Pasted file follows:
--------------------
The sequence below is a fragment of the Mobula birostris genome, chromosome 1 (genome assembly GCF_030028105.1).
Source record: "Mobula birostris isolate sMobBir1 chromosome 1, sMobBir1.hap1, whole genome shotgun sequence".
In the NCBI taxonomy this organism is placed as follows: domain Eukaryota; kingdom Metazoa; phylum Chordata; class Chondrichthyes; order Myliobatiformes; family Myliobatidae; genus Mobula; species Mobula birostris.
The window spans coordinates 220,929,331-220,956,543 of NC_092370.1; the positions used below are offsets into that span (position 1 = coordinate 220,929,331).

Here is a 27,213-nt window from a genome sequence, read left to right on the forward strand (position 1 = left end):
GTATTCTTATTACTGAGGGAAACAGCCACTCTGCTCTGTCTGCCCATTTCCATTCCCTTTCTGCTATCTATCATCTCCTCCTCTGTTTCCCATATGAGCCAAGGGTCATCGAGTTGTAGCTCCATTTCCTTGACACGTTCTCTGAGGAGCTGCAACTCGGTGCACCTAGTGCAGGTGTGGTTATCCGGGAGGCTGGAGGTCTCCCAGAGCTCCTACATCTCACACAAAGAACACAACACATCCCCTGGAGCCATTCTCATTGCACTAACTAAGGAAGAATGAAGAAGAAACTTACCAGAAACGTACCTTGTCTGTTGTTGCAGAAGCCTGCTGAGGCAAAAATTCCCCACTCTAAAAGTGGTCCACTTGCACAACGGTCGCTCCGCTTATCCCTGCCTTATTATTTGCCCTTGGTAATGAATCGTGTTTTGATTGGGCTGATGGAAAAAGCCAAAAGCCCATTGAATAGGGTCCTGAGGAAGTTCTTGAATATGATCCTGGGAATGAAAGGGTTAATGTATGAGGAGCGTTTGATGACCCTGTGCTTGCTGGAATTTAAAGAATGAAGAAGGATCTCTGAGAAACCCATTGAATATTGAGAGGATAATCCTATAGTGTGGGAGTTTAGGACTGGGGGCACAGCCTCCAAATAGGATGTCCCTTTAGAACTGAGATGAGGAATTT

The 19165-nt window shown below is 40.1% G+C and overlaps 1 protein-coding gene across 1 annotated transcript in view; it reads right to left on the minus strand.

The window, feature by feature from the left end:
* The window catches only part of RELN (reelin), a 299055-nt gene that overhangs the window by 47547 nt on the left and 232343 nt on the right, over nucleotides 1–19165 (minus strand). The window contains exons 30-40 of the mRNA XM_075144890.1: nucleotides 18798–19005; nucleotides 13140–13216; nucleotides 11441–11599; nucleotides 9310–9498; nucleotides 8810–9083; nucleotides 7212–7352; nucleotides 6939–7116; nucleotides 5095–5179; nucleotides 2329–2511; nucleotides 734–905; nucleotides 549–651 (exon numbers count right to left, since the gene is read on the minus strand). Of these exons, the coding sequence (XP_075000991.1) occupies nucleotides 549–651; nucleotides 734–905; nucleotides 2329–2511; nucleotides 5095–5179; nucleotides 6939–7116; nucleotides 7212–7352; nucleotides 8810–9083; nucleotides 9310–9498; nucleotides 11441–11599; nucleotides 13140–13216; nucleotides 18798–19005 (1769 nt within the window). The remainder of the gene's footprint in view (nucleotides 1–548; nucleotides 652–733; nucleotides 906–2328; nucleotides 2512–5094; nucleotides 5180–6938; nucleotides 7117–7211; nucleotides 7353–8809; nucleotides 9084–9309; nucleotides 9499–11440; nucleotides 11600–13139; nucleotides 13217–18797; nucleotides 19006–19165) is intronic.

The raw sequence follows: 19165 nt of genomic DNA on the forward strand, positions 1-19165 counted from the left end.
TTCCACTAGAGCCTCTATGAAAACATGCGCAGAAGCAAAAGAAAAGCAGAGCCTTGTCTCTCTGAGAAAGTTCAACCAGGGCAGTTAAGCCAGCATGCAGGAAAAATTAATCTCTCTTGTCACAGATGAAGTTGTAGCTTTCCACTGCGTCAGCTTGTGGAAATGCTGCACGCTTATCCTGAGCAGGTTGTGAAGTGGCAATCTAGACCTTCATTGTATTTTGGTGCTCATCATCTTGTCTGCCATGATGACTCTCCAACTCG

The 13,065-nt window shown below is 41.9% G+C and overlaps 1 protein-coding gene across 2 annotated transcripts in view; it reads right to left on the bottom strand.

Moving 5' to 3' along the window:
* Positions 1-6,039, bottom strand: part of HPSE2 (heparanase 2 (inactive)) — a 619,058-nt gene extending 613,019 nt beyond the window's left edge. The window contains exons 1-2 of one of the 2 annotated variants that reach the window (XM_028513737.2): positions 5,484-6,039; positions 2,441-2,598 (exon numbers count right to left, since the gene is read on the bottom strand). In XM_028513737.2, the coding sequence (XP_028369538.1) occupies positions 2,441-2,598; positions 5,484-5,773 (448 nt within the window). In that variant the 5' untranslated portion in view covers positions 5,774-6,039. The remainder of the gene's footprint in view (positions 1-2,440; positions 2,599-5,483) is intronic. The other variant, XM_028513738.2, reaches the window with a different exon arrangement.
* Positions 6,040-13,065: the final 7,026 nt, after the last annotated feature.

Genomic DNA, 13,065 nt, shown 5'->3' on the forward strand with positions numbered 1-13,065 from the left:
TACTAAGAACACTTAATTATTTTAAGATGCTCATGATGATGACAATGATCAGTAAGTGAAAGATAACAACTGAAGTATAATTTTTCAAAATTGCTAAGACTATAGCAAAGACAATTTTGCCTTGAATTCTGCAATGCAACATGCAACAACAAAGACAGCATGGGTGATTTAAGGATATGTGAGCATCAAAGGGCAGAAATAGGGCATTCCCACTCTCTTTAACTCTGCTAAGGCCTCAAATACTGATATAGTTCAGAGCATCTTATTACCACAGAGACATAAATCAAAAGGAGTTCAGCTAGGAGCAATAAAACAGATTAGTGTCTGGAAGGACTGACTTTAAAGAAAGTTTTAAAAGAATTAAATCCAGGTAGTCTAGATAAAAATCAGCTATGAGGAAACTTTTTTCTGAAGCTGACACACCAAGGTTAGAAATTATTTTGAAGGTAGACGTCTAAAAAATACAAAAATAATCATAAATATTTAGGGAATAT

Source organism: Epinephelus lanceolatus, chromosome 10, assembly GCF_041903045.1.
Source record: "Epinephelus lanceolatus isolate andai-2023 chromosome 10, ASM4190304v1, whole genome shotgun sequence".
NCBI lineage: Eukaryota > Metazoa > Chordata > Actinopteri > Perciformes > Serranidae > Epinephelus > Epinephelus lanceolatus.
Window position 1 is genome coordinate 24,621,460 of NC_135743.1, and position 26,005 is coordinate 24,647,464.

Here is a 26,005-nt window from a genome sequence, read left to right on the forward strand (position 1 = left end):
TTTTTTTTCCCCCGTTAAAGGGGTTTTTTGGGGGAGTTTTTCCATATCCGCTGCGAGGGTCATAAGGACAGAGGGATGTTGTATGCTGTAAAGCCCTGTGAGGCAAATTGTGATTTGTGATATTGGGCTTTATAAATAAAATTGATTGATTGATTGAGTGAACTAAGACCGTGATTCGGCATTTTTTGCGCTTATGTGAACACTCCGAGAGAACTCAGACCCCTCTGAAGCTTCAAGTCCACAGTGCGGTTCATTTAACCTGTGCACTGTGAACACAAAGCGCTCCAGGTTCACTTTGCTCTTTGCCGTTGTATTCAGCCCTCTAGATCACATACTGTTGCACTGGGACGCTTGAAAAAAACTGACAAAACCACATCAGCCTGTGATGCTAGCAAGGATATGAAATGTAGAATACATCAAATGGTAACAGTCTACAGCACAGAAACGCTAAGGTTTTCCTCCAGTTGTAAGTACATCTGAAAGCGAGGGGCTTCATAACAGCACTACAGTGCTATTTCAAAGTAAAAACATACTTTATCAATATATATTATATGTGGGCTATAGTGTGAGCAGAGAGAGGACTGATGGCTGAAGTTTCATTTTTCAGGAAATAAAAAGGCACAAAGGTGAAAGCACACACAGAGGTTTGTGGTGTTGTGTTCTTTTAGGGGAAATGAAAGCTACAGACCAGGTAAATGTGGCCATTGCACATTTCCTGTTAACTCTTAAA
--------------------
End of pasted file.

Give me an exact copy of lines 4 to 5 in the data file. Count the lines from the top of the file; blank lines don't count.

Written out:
The window spans coordinates 220,929,331-220,956,543 of NC_092370.1; the positions used below are offsets into that span (position 1 = coordinate 220,929,331).

Here is a 27,213-nt window from a genome sequence, read left to right on the forward strand (position 1 = left end):